Theirworld Chair Sarah Brown: UK must take bolder action on global education
The UK government has pledged financial support at the G7 summit – but Sarah Brown is calling for more to be done to help millions of vulnerable children into school.
The UK government today pledged financial support for global education – but Theirworld Chair Sarah Brown has called for much bolder action to help millions of vulnerable children into school.
Prime Minister Boris Johnson announced at the G7 Summit that the UK will give £430 million to the Global Partnership for Education – a fund for education in lower-income countries – over the next five years. This is in addition to pledges of €700 million from the European Commission and €25 million from Italy*.
Sarah Brown said:
“The commitment to global education from the UK government is a welcome first step in the right direction but doesn’t go far enough, especially as it comes against a backdrop of savage cuts to the international aid budget which will push the world’s poorest people further to the margins.
“The funding is a drop in the ocean compared to the scale of the global education crisis – with these three pledges representing just 0.33% of the $75 billion per year needed from donors to close the global education funding gap.
“The UK government must use today as a starting point – not the end point – for bold action to get every child in the world into school and give them the future they deserve. This must include the UK reversing its decision to cut its international aid budget.
“With the Global Education Summit in July, the United Nations General Assembly in September, the G20 in October and the RewirEd Summit in December, there are more than enough opportunities for leaders to show the leadership, and commit the funding, that is so desperately needed on global education.
“Unless this happens, hundreds of millions of children around the world will have their futures put at risk and the efforts to recover after this pandemic will be seriously undermined.”
The commitment from the UK is part of a commitment from G7 leaders to get 40 million more girls into school and 20 million more girls reading by the age of 10 in the next five years.
Before the pandemic, about 260 million children were out of school. The Covid-19 crisis disrupted education around the world and threatens to force millions more out of learning. At the height of the crisis, more than 1.6 billion children were forced out of school and it is feared that without proper investment in education more than 20 million children are at risk of never returning to the classroom.
It is understood that the UK government wanted to announce a collective G7 funding pledge to girls’ education today and is now hoping that other G7 leaders will announce funding commitments over the weekend.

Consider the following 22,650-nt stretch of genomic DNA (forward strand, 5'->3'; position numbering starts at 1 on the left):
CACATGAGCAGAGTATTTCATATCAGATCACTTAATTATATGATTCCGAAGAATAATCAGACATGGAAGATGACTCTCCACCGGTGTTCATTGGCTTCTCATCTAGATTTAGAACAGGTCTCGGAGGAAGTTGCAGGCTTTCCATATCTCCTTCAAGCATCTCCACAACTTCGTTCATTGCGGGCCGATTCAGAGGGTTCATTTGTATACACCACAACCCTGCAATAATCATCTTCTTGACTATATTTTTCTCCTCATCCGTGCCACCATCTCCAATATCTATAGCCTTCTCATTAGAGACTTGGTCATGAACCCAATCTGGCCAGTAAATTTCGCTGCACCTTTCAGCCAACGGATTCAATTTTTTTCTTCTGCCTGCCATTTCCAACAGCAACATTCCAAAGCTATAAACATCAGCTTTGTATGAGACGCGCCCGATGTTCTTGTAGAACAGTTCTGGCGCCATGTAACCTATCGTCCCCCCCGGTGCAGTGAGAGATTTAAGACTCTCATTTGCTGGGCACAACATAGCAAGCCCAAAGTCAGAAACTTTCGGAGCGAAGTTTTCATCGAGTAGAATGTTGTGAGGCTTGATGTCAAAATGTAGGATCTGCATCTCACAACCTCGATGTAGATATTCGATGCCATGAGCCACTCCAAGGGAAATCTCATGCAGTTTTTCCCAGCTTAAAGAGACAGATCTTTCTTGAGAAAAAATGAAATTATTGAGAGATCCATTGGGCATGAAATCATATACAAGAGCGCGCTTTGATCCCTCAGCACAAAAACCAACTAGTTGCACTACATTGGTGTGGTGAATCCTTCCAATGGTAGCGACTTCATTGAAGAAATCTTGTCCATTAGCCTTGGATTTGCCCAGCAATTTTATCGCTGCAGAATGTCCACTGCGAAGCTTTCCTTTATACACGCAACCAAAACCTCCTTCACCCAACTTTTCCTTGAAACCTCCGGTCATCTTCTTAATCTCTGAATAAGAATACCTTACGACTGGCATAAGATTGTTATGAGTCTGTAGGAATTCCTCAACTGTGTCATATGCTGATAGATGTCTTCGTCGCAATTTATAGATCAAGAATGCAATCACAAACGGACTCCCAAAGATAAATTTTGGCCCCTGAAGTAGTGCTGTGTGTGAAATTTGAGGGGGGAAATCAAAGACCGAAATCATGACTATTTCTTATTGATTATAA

The £430 million of new aid funding announced today is separate to the £400 million of UK aid which will be spent this year on bilateral efforts to increase girls’ access to education.
Theirworld’s Education Finance Playbook warns that at least an additional $75 billion a year, on average, is needed to meet the United Nations’ goal of quality education for every child by 2030. Current aid to education is just $16 billion a year and is projected to fall, leaving an education funding gap of at least $59 billion a year.
The Global Partnership for Education works to deliver quality education in lower-income countries. It will hold a summit next month – co-hosted by the UK and Kenya – which aims to raise at least $5 billion over five years to transform education systems for more than one billion children in up to 90 countries and territories.
* The European Commission’s commitment is over the next seven years and Italy’s commitment is over the next five years.
Read the UK government’s statement
Notes to Editors
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Theirworld is a global children’s charity committed to ending the global education crisis.
It anticipates, targets and solves the complex barriers keeping children and young people from education and opportunity. The organisation mobilises the power of campaigning, policy change and innovation to provide every child, especially the most marginalised, with the best start in life, a safe place to learn and skills for the future.
Informed by breakthrough research and activated by an influential network of partners, Theirworld works with governments, businesses, NGOs, young people and campaigners to develop and deploy solutions to unleash the potential of the next generation.
For more information, visit www.theirworld.org. Twitter @theirworld